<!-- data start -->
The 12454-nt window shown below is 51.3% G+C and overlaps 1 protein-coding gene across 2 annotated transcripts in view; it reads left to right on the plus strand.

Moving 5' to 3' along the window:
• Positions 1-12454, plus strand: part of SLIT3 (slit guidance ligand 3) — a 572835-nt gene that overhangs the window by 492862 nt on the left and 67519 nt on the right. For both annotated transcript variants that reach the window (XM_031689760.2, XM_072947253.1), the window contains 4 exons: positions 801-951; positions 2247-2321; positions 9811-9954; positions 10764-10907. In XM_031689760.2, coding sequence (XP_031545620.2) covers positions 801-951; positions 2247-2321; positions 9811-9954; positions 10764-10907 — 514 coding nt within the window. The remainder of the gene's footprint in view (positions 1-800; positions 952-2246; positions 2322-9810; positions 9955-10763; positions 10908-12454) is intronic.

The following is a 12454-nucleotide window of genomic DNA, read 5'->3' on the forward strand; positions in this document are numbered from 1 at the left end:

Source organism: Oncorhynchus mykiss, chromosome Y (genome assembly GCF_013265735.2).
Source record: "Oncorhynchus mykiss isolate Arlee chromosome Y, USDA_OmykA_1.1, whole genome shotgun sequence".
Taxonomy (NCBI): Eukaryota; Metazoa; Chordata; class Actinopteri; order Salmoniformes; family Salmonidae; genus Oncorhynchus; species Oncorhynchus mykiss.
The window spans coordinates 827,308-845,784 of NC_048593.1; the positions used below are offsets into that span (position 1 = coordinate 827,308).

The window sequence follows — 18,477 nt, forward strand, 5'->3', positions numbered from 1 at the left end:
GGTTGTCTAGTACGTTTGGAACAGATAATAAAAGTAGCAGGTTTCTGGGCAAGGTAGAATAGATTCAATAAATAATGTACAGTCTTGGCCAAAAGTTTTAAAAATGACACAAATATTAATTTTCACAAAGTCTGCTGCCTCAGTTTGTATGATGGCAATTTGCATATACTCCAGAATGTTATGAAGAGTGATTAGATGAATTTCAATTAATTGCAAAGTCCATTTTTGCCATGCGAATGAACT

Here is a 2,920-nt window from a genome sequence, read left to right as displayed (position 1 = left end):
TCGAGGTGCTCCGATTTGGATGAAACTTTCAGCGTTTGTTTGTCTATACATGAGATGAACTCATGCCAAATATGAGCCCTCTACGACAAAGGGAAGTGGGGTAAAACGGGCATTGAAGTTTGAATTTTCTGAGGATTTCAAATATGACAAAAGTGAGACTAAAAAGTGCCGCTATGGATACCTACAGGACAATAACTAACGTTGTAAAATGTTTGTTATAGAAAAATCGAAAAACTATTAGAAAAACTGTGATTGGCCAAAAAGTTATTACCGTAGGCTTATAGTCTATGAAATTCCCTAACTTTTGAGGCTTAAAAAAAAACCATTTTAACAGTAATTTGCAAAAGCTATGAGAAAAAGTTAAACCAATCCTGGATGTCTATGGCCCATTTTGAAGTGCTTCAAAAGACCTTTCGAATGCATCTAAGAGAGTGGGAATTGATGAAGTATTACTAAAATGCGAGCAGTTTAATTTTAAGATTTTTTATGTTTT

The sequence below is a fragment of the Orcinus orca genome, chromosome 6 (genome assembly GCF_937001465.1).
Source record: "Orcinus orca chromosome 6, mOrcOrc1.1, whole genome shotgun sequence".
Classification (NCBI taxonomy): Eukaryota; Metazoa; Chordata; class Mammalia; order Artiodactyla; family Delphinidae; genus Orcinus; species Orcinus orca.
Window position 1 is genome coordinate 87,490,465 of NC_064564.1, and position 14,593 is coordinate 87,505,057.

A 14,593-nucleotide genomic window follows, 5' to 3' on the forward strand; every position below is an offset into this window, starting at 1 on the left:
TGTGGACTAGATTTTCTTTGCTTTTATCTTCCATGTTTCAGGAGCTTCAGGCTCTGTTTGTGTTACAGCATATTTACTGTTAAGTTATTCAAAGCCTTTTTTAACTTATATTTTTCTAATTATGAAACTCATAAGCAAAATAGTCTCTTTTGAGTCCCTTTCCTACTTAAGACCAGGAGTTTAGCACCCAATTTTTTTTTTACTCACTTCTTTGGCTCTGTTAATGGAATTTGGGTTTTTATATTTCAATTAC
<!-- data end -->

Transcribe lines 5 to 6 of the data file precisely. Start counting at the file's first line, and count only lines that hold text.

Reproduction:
Source organism: Oncorhynchus mykiss, chromosome Y (genome assembly GCF_013265735.2).
Source record: "Oncorhynchus mykiss isolate Arlee chromosome Y, USDA_OmykA_1.1, whole genome shotgun sequence".